Restaurant reviewing isn't unlike taking a photo. It's a snapshot, a moment in time. I go to a restaurant expecting the best, but like any restaurantgoer, I'm sometimes disappointed.
So there we were on a Sunday night at Tongue and Cheek in Miami Beach. Afterward, two things came to mind: If a restaurant doesn't want to be open on Sunday evening, why open the doors? And as much as I don't want to believe the clichés about bad South Beach service, they are alive and well at this 9-month-old spot in a neighborhood locals call South of Fifth.
Why did it take 15 minutes to get someone to take our drink order? The easy answer is to blame the untrained waiter who fumbled through our meal. But what kind of management puts an untrained server on the floor of what's supposed to be a serious restaurant?
And is it really possible that no one in the entire restaurant can tell us what kind of oysters are being served?
"The regular chef isn't here tonight," we were told.
So where does that leave us regular customers?
Tongue and Cheek is hailed as a chef-driven, ingredient-conscious, neighborhood bistro. Certainly, owner Jamie DeRosa impressed me during his time as executive chef at Geoffrey Zakarian's Tudor House in Miami Beach. He has a top-notch resume that includes stints at Spago in Beverly Hills and time at the three Michelin-starred the Fact Duck in England. He also worked with Allen Susser at the short-lived Taste Gastropub in Delray Beach.
So why would a chef of DeRosa's caliber leave his lovely restaurant unmanaged on a Sunday night?
Much of the food is very good. But what isn't very good is very bad. I chalk that up, once again, to a mismanaged kitchen.
I'm thinking of a dish called "Gin and Juice," crudo Japanese hamachi served with Florida grapefruit sorbet ($17). Sounds good. But the not-regular-chef sprinkled salt over the entire dish. Likewise, Idaho River trout ($32) was so salty we couldn't eat it. The trout itself had so little flavor, I wondered I if I'd been served a three-dimensional print of one of my favorite freshwater fish.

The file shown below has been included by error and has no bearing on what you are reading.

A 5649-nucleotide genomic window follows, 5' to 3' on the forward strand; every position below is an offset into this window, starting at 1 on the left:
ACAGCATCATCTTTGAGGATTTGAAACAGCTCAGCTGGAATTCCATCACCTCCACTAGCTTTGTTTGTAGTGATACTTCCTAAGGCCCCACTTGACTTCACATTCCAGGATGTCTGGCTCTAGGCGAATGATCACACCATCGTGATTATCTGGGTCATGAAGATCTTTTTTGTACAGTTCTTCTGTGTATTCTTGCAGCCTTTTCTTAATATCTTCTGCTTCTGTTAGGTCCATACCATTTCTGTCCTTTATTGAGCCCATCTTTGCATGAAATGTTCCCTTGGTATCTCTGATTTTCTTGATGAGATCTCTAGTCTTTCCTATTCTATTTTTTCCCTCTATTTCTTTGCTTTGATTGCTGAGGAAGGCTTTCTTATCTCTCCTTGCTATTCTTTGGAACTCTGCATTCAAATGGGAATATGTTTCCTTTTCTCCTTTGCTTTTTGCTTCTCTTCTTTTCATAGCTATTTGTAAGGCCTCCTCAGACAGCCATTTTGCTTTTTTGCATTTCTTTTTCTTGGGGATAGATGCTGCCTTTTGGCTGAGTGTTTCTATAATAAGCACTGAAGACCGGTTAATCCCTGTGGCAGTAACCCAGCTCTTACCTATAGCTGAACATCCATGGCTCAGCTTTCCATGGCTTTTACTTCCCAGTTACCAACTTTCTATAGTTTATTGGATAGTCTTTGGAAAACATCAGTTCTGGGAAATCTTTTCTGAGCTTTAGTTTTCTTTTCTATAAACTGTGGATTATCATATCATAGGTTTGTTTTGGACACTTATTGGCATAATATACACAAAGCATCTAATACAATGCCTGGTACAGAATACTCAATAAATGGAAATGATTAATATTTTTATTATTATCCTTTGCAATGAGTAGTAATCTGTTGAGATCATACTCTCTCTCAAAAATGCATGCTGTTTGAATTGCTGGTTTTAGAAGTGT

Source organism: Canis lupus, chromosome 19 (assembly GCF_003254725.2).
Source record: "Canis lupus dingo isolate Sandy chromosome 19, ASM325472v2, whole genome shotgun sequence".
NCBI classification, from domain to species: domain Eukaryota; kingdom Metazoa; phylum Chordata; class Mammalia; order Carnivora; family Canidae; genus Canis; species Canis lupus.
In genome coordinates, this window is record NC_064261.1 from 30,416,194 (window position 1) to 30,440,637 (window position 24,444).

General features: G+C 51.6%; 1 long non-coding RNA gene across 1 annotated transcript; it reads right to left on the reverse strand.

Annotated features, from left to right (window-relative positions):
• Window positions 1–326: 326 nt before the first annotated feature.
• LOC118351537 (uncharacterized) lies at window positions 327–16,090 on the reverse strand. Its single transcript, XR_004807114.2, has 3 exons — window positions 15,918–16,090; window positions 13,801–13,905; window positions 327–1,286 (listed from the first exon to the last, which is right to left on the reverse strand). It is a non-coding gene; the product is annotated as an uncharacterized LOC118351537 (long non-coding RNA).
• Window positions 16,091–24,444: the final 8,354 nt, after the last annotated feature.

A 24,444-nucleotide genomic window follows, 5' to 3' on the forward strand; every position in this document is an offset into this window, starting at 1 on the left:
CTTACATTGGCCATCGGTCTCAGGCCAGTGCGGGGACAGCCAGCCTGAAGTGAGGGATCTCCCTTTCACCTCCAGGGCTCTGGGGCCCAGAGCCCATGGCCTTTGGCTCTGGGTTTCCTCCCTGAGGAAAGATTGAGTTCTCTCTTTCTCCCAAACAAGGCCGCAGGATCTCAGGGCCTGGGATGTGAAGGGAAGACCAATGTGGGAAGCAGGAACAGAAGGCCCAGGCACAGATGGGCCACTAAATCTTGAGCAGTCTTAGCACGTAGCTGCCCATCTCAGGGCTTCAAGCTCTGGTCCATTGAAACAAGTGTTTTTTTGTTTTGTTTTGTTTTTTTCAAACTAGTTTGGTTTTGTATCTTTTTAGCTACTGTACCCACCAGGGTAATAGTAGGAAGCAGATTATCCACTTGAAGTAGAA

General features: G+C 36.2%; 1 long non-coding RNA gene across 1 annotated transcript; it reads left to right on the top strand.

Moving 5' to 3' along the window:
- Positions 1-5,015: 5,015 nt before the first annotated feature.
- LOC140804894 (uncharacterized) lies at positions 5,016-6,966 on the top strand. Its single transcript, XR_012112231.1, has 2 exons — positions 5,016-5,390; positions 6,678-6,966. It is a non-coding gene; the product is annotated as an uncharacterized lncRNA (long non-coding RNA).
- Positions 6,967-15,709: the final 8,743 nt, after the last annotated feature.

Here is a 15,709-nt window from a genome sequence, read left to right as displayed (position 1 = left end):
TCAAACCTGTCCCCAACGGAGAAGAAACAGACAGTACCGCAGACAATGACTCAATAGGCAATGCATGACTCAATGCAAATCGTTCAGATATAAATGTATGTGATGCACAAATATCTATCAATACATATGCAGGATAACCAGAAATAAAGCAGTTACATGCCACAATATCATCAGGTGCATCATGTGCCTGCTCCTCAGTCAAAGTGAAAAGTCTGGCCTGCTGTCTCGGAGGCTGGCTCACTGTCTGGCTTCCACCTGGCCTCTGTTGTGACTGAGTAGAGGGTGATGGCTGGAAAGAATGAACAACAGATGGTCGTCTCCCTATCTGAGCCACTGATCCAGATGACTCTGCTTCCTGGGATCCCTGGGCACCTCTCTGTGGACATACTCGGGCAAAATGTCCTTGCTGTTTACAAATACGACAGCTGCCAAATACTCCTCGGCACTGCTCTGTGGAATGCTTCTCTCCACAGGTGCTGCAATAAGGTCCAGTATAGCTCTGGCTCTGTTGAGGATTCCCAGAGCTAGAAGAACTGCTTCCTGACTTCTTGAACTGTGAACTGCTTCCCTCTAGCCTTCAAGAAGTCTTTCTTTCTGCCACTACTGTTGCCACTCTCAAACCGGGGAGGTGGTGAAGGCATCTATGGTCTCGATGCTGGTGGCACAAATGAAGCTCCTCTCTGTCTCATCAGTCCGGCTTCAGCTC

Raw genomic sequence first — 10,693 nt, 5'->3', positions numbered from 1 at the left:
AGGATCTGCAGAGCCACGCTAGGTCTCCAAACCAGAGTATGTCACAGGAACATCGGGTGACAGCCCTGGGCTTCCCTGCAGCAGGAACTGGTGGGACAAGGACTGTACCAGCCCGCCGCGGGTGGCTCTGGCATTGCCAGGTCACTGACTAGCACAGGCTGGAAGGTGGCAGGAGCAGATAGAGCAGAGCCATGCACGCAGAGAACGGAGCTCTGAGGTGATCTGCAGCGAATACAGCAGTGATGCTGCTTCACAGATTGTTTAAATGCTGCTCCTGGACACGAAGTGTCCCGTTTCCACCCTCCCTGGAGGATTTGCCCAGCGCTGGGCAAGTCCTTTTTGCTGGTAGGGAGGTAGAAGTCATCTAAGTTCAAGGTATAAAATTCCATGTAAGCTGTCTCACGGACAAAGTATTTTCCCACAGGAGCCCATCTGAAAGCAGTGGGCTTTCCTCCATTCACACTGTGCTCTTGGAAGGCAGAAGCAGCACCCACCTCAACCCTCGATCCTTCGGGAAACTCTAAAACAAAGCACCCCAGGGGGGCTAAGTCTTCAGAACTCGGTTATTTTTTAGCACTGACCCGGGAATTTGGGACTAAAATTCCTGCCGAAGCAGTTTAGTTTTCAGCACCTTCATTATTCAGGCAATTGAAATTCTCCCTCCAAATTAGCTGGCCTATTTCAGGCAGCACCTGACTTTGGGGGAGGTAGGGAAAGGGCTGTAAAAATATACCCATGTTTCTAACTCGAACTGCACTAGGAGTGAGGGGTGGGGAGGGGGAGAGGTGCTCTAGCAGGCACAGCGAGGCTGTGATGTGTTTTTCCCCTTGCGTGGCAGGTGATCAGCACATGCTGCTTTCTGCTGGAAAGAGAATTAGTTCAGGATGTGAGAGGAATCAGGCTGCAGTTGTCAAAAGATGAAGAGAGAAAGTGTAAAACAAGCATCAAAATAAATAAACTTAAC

Many of the items from the "Snack" section of the menu were delicious. Deviled eggs ($6) with Florida orange gelee were nicely done, even if we tasted none of the mentaiko roe in the description of the dish. Warm pretzels with purple mustard were a cheffy upgrade to the pretzel carts of my childhood. Chicken-skin chicharrones ($9), unbelievably, could have used a little more salt. By the way, we believe the oysters ($4 each) were Blue Points. They were served with carbonated cucumber mignonette. Very nice.
From the "Mids" section of the menu came delicious, Rhode Island-style fried clams with pickled hot and sweet peppers and smoke aioli. Too much batter can ruin clams, but that wasn't the case here. Fried chicken with pickled red cabbage, buttermilk biscuit and Tabasco Hollandaise ($24) was what I hoped Tongue and Cheek was all about. The chicken was fresh and hot with pleasantly crispy skin. The pickled cabbage and Hollandaise were a good foil to the fried meat.
But then came octopus Bolognese ($25), served with ricotta gnocchi, which was served at room temperature. I should mention here that we were one of three tables in the 150-seat restaurant. Being busy is never an excuse to send out dishes at the wrong temperature. So I still don't know why poutine ($12) with braised brisket, cheddar and pastrami spiced fries came cold. Does anyone really like cold french fries?
Other side dishes were more successful, including Brussels sprouts with whipped ricotta and pistachio ($9) and roasted corn with lime, espelette, aioli and Parmesan.
Pastry chef Ricardo Torres' creations were the most consistently well-executed dishes, from carrot and zucchini cake with salted pecan butter ice cream ($9) to brown-butter-crusted apple pie ($10). But the showstopper was blonde chocolate and coffee custard with pistachio cake and Dippin' Dots ice cream ($11). Here, Torres plays not only with differing textures and sweetness, but with the wonderful contrast of cold and very cold. It left me wanting to see what else he can do.
Would Tongue and Cheek be better on another night? Probably. But that's not the way restaurants are supposed to work.
431 Washington Ave., Miami Beach
Cuisine: Eclectic New American
Hours: Dinner daily, brunch Saturday-Sunday
Credit cards: All major
Bar: Full service
Sound level: Conversational
Outside smoking: Yes
For kids: Highchairs, boosters, menu, menu items on request
Wheelchair accessible: Yes
Parking: Valet $10 weeknights, $20 weekends, $30 for holidays